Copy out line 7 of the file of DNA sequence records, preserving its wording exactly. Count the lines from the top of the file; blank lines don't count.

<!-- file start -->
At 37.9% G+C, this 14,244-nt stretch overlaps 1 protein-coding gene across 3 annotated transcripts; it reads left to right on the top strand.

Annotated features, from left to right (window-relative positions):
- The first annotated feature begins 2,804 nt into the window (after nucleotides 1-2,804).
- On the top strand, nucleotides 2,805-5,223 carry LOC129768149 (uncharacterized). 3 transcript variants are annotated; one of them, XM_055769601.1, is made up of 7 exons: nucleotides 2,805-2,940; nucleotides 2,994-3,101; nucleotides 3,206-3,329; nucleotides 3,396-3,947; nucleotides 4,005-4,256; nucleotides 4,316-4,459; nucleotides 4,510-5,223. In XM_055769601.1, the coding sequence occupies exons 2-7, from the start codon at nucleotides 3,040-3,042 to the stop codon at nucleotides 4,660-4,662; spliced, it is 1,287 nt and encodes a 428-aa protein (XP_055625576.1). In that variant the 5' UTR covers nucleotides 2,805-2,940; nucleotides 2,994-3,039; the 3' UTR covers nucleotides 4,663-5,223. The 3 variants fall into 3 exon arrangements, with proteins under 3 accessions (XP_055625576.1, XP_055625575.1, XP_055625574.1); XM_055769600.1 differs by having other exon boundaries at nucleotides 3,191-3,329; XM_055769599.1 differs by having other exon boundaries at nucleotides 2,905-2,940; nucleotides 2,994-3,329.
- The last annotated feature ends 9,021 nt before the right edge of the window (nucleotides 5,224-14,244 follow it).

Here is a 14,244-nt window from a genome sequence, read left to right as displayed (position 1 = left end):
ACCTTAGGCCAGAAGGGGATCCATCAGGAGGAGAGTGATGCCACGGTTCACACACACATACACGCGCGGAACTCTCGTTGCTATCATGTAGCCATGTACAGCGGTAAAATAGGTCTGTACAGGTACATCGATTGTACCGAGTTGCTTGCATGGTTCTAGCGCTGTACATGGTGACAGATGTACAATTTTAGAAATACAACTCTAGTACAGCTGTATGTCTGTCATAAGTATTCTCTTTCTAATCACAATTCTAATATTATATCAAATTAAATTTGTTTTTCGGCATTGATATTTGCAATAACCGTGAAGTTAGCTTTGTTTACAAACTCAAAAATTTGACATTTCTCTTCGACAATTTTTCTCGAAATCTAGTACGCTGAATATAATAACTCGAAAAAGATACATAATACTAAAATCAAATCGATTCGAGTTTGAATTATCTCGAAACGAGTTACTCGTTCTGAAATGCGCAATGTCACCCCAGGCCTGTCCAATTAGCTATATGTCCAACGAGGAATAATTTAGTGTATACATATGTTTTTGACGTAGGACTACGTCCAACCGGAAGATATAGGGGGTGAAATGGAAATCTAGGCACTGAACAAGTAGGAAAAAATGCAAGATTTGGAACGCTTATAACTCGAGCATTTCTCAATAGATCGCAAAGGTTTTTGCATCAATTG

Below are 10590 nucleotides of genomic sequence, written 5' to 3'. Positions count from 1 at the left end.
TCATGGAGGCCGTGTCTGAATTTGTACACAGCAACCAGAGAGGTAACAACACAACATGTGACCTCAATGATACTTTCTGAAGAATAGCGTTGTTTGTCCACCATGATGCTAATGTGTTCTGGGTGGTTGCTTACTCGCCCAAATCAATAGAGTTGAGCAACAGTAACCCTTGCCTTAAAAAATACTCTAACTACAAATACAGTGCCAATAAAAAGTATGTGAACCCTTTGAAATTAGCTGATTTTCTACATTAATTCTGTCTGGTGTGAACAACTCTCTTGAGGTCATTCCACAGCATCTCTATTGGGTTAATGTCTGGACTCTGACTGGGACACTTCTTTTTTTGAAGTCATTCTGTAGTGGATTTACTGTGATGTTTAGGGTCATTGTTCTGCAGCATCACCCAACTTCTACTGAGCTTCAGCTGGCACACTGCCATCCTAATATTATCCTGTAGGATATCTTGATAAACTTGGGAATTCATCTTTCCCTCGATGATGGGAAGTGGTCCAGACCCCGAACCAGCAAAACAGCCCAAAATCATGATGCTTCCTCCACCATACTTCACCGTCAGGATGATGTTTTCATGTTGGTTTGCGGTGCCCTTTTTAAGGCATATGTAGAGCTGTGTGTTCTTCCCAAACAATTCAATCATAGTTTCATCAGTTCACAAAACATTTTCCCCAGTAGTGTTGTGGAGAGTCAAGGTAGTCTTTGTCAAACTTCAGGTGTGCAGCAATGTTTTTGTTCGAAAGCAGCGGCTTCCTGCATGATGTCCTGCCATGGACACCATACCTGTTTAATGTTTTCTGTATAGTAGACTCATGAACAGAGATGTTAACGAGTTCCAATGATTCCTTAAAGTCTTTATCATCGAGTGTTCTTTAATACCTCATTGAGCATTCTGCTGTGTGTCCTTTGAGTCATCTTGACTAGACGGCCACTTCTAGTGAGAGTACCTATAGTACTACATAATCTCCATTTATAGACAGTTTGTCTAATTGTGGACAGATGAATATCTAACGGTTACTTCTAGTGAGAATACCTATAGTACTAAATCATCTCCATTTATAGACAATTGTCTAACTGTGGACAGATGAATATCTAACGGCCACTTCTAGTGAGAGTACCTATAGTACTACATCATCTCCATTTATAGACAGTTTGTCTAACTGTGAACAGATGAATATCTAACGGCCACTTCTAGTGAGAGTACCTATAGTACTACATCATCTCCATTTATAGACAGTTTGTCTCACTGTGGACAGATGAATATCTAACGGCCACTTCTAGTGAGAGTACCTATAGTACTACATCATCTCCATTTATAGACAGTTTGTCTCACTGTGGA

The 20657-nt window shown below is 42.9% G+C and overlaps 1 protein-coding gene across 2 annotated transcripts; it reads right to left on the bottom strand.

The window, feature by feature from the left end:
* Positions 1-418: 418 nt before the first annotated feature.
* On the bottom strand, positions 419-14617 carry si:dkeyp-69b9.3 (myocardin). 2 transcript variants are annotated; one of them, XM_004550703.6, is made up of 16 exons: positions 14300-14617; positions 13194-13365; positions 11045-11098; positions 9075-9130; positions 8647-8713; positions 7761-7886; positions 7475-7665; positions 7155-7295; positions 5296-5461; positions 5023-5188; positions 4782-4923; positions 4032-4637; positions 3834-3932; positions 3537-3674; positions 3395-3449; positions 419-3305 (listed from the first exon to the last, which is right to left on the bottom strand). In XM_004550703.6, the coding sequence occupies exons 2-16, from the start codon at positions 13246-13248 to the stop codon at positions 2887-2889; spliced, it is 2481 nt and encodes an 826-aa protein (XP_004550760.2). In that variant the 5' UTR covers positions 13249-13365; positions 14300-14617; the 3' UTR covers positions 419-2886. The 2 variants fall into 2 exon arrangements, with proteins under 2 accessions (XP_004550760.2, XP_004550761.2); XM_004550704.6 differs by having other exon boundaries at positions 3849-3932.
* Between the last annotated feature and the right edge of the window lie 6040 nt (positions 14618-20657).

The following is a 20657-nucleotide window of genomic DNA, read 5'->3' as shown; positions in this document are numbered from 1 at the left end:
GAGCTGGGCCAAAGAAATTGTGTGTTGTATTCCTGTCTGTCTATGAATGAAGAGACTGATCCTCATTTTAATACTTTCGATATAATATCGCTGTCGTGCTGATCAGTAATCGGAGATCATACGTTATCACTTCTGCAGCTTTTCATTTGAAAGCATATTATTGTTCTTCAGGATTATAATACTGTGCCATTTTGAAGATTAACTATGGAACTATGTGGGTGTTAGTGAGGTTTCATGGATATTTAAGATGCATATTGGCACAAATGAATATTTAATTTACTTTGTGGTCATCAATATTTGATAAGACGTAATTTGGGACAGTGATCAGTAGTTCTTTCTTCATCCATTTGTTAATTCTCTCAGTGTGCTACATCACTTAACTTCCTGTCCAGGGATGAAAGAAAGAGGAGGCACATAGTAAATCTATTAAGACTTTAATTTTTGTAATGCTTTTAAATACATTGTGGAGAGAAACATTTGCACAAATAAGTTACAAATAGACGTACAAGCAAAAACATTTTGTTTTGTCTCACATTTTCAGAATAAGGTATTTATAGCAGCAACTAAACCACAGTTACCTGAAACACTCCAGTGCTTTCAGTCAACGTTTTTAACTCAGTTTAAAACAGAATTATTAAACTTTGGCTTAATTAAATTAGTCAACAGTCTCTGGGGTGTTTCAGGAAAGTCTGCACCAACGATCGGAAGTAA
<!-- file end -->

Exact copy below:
ACCTTAGGCCAGAAGGGGATCCATCAGGAGGAGAGTGATGCCACGGTTCACACACACATACACGCGCGGAACTCTCGTTGCTATCATGTAGCCATGTACAGCGGTAAAATAGGTCTGTACAGGTACATCGATTGTACCGAGTTGCTTGCATGGTTCTAGCGCTGTACATGGTGACAGATGTACAATTTTAGAAATACAACTCTAGTACAGCTGTATGTCTGTCATAAGTATTCTCTTTCTAATCACAATTCTAATATTATATCAAATTAAATTTGTTTTTCGGCATTGATATTTGCAATAACCGTGAAGTTAGCTTTGTTTACAAACTCAAAAATTTGACATTTCTCTTCGACAATTTTTCTCGAAATCTAGTACGCTGAATATAATAACTCGAAAAAGATACATAATACTAAAATCAAATCGATTCGAGTTTGAATTATCTCGAAACGAGTTACTCGTTCTGAAATGCGCAATGTCACCCCAGGCCTGTCCAATTAGCTATATGTCCAACGAGGAATAATTTAGTGTATACATATGTTTTTGACGTAGGACTACGTCCAACCGGAAGATATAGGGGGTGAAATGGAAATCTAGGCACTGAACAAGTAGGAAAAAATGCAAGATTTGGAACGCTTATAACTCGAGCATTTCTCAATAGATCGCAAAGGTTTTTGCATCAATTG